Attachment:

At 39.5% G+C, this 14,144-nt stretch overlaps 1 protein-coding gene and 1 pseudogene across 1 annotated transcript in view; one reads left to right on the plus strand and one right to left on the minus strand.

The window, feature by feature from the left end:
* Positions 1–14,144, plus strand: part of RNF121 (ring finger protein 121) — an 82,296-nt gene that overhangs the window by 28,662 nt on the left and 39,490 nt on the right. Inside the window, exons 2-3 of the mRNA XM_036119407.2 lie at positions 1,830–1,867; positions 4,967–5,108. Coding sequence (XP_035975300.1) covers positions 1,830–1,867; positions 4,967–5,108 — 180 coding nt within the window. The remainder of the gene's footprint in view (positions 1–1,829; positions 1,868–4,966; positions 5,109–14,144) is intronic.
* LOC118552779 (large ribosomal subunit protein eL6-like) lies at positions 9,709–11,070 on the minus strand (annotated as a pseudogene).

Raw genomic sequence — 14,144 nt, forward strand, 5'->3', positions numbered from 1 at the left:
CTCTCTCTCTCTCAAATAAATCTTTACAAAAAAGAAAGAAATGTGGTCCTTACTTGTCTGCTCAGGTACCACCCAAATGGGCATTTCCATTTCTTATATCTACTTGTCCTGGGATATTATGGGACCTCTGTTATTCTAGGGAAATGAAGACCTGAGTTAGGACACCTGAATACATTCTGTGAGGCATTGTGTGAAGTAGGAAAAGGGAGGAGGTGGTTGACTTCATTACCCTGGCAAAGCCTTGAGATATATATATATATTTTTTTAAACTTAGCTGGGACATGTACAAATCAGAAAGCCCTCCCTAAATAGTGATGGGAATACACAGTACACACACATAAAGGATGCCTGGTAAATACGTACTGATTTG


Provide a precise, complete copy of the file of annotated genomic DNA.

At 39.5% G+C, this 14,144-nt stretch overlaps 1 protein-coding gene and 1 pseudogene across 1 annotated transcript in view; one reads left to right on the plus strand and one right to left on the minus strand.

The window, feature by feature from the left end:
* Positions 1–14,144, plus strand: part of RNF121 (ring finger protein 121) — an 82,296-nt gene that overhangs the window by 28,662 nt on the left and 39,490 nt on the right. Inside the window, exons 2-3 of the mRNA XM_036119407.2 lie at positions 1,830–1,867; positions 4,967–5,108. Coding sequence (XP_035975300.1) covers positions 1,830–1,867; positions 4,967–5,108 — 180 coding nt within the window. The remainder of the gene's footprint in view (positions 1–1,829; positions 1,868–4,966; positions 5,109–14,144) is intronic.
* LOC118552779 (large ribosomal subunit protein eL6-like) lies at positions 9,709–11,070 on the minus strand (annotated as a pseudogene).

Raw genomic sequence — 14,144 nt, forward strand, 5'->3', positions numbered from 1 at the left:
CTCTCTCTCTCTCAAATAAATCTTTACAAAAAAGAAAGAAATGTGGTCCTTACTTGTCTGCTCAGGTACCACCCAAATGGGCATTTCCATTTCTTATATCTACTTGTCCTGGGATATTATGGGACCTCTGTTATTCTAGGGAAATGAAGACCTGAGTTAGGACACCTGAATACATTCTGTGAGGCATTGTGTGAAGTAGGAAAAGGGAGGAGGTGGTTGACTTCATTACCCTGGCAAAGCCTTGAGATATATATATATATTTTTTTAAACTTAGCTGGGACATGTACAAATCAGAAAGCCCTCCCTAAATAGTGATGGGAATACACAGTACACACACATAAAGGATGCCTGGTAAATACGTACTGATTTG